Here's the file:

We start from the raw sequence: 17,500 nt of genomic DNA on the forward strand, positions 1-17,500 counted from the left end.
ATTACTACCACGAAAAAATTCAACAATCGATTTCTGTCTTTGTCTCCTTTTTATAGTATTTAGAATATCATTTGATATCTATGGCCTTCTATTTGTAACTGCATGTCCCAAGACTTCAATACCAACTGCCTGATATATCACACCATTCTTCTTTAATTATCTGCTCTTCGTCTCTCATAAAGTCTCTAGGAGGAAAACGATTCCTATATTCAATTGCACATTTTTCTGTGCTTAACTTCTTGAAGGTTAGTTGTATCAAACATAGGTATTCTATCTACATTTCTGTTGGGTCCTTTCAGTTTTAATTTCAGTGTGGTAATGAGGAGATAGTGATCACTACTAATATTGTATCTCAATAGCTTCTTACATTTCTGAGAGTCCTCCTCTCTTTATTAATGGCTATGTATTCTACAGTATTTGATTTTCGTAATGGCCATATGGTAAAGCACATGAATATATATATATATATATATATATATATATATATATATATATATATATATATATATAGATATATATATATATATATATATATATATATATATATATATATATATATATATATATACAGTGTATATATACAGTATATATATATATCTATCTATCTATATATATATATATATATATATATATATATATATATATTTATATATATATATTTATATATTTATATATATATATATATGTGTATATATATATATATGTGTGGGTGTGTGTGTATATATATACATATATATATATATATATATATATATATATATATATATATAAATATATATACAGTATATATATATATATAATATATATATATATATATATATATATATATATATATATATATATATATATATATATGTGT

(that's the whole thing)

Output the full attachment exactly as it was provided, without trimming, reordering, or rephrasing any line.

We start from the raw sequence: 17,500 nt of genomic DNA on the forward strand, positions 1-17,500 counted from the left end.
ATTACTACCACGAAAAAATTCAACAATCGATTTCTGTCTTTGTCTCCTTTTTATAGTATTTAGAATATCATTTGATATCTATGGCCTTCTATTTGTAACTGCATGTCCCAAGACTTCAATACCAACTGCCTGATATATCACACCATTCTTCTTTAATTATCTGCTCTTCGTCTCTCATAAAGTCTCTAGGAGGAAAACGATTCCTATATTCAATTGCACATTTTTCTGTGCTTAACTTCTTGAAGGTTAGTTGTATCAAACATAGGTATTCTATCTACATTTCTGTTGGGTCCTTTCAGTTTTAATTTCAGTGTGGTAATGAGGAGATAGTGATCACTACTAATATTGTATCTCAATAGCTTCTTACATTTCTGAGAGTCCTCCTCTCTTTATTAATGGCTATGTATTCTACAGTATTTGATTTTCGTAATGGCCATATGGTAAAGCACATGAATATATATATATATATATATATATATATATATATATATATATATATATATATATATAGATATATATATATATATATATATATATATATATATATATATATATATATATATATATACAGTGTATATATACAGTATATATATATATCTATCTATCTATATATATATATATATATATATATATATATATATATATTTATATATATATATTTATATATTTATATATATATATATATGTGTATATATATATATATGTGTGGGTGTGTGTGTATATATATACATATATATATATATATATATATATATATATATATATATATAAATATATATACAGTATATATATATATATAATATATATATATATATATATATATATATATATATATATATATATATATATATATATGTGT